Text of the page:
Understanding People (well, trying to)

Thursday September 12, 2019

This topic has been something that really interested me this summer. I talked to my mom a lot about it and from her, realized that working effectively with people is probably one of the hardest things we have to learn to do. It’s not something you can only read from a textbook and understand immediately; it takes many experiences and practice to learn how to work with people without offending or hurting anyone.

For example, we’ve all been in a situation where a disagreement arises, but we know we’re right. How can we lead the other person to reach our conclusion? From experience, you probably know that fighting and arguing usually leads to nowhere, but too often, we let our emotions get the best of us. We don’t always do what’s rational or expected, which is part of what makes us human! Going back to the question, however, how can we guide people to our point of view?

Currently, I’m reading the infamous book How to Win Friends and Influence People by Dale Carnegie (which was written back in 1936) and it brings up fair points on this exact issue. To be honest, I do feel the wording of the title could be changed, it already seems a little ingenuine! Anyways, Carnegie delineates that we of course want to avoid arguing at all costs. In the case there is a disagreement, however, he mentions to stay calm, listen to the other person, and ask questions (kind of like Socrates!). Additionally, it may help to start the conversation with a totally different topics, such as one the other person genuinely cares about, to “warm them up”.

These techniques seem fine and dandy, but for me, they bring up the question of genuinity. Is it right to intentionally talk about something you know this other person will like? To be the devil’s advocate here, it seems like the book is suggesting you bring up a topic that you may not be genuinely interested in, but you feign it to get that person to like you more and be more willing to listen to you. I definitely understand that if you can connect with someone personally, even if there is a disagreement, they will be more likely to listen to your ideas. However, is your intention with this simply to get what you want or to actually understand this other person and their interests? Perhaps I’m thinking too far into this.

Another section of the book mentions how if you know you’re in the wrong, to bring it up before the other person does and in a way that they can feel like they’re showing you mercy. For example, if you get pulled over for speeding, instead of trying to fight the cop or giving excuses on why you were speeding, Carnegie suggests that if you admit to what you did and almost in a pleading manner, the police is more likely to be lenient. This is because of people’s desire to have their ego boosted. If you fought the cop on this, denying that you should get ticketed, the cop may feel like his/her authority is being tested and fight back. Everyone wants to feel important and by insisting to give you a ticket you don’t want, the cop can feel important. On the other hand, if you admit you’re wrong, the cop is unable to argue with that and in order to feel important, he/she may show mercy and let you go. (Obviously, this is not saying that if you get pulled over and try this tactic it will work, it’s just an example very similar to one Carnegie outlines in the book.)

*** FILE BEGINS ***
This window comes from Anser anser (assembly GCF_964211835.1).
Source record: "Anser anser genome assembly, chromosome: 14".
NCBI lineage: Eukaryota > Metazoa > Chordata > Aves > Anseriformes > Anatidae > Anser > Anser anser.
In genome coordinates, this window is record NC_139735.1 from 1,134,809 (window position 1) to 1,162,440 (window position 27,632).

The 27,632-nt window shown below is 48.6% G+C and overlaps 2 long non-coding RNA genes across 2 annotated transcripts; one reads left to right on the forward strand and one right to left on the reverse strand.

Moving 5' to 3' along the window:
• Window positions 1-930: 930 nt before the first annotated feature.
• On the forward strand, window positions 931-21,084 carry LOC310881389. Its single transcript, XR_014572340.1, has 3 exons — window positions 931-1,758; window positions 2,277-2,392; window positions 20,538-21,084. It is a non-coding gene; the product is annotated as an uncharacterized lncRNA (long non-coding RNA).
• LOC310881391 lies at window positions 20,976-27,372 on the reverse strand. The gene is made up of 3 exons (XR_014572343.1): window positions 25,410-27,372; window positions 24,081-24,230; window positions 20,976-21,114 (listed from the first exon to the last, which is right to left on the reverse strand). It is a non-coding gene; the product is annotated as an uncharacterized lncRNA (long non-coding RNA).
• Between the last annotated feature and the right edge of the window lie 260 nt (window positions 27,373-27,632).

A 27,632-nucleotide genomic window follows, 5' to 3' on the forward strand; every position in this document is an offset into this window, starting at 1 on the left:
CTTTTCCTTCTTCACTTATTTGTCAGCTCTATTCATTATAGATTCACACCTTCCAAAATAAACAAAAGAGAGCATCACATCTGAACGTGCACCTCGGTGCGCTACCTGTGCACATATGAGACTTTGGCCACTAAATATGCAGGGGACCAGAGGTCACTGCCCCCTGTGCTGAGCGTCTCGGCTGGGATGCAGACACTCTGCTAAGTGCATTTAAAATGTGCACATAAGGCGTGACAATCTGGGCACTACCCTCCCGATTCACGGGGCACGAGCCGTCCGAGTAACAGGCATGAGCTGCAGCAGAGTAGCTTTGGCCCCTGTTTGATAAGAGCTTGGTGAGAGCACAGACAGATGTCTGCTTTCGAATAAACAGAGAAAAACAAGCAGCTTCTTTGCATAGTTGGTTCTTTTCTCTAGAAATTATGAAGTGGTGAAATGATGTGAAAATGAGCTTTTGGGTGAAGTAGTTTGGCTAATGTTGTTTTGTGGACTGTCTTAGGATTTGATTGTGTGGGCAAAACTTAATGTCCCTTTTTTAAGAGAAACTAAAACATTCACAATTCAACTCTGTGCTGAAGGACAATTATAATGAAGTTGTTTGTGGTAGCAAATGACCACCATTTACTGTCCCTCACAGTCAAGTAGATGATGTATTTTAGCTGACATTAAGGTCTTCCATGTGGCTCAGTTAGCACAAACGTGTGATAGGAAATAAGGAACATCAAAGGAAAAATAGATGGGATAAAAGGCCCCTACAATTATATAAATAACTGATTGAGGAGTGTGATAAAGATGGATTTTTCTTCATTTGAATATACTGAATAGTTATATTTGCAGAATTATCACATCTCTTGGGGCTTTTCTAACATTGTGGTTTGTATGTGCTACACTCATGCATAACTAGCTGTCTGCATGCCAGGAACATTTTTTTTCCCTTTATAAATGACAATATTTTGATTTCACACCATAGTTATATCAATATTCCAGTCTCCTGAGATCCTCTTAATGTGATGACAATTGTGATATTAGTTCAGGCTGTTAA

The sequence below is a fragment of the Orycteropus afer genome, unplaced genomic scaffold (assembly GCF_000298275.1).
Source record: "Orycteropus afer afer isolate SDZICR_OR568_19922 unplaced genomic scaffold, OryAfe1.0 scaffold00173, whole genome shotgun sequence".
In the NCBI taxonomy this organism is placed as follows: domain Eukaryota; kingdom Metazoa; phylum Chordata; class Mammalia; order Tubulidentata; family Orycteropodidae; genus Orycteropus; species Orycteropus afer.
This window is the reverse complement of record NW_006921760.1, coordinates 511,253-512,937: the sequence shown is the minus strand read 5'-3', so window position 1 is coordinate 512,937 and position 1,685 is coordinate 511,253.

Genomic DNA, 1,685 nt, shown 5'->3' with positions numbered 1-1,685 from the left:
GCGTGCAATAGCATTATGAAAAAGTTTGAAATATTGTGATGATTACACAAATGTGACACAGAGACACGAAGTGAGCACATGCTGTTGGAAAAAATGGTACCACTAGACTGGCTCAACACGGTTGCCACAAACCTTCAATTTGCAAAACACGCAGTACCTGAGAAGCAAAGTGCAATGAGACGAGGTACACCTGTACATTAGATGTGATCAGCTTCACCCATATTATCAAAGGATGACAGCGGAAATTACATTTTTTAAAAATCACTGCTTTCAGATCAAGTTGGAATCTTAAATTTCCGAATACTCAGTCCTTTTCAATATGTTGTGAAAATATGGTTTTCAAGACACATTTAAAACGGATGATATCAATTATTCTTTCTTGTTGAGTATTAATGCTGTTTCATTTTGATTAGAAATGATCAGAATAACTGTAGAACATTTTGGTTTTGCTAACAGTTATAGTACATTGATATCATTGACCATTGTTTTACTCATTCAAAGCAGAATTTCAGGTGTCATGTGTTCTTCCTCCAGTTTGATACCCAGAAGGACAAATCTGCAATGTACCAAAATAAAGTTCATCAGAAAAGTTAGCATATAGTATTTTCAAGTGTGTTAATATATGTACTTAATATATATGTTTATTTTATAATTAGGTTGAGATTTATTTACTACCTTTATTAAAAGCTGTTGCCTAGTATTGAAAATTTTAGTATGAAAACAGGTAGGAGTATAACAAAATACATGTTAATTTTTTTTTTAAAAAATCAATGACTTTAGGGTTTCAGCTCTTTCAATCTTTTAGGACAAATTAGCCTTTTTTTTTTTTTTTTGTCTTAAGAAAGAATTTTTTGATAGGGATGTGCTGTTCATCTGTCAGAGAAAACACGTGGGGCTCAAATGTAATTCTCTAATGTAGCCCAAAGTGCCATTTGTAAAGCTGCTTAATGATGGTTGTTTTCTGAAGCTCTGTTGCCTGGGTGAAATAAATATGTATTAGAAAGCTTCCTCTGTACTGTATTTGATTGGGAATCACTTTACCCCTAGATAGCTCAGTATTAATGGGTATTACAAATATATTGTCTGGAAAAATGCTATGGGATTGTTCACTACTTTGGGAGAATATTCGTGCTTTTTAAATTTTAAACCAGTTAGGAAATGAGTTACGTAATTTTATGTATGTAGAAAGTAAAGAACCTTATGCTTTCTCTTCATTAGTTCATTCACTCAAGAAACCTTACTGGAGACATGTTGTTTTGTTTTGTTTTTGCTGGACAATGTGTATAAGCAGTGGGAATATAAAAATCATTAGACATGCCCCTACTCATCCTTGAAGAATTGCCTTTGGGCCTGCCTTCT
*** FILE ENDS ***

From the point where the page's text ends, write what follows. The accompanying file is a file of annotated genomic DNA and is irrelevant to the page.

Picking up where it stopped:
Again to me, it seems a little excessive and almost manipulative to intentionally grovel just because you think you can get out of a ticket or a consequence. I agree with admitting when you’re wrong, but I believe there are better ways to do it… This to me just seems like the other end of the spectrum than arguing incessantly and allowing your temper to take over, and I personally think I’d feel more comfortable with an approach in the middle: staying calm and admitting if you’re wrong but not to the point of groveling.

For me in all of this, I think it goes back to the intentions. If your intentions are to avoid conflict, I think actions similar to the two outlined above may be okay. But if your intentions are solely to get exactly what you want and you implement the techniques above, that’s where the line blurs a little. But then again, can you always tell what someone’s intentions are? I myself am still trying to develop my own stance on this topic.

Anyways, I recommend this book! How to Win Friend and Influence People by Dale Carnegie. I think there are insightful things and great personal examples in the book, but I also think simply following his steps are not enough and as a reader, you should think about each one pretty carefully. They’ve got to be internalized for each person and there has to be genuine concern and care in the actions (that’s the tough part!)

Just some topics to reflect on:

  1. How do you tend to resolve conflict and settle disagreements? Do they normally end positively?
  2. How can you be genuine about your actions/intent in every day situations?
  3. Do you have a technique that helps you work well with people? I’d love to hear about it!

Best wishes,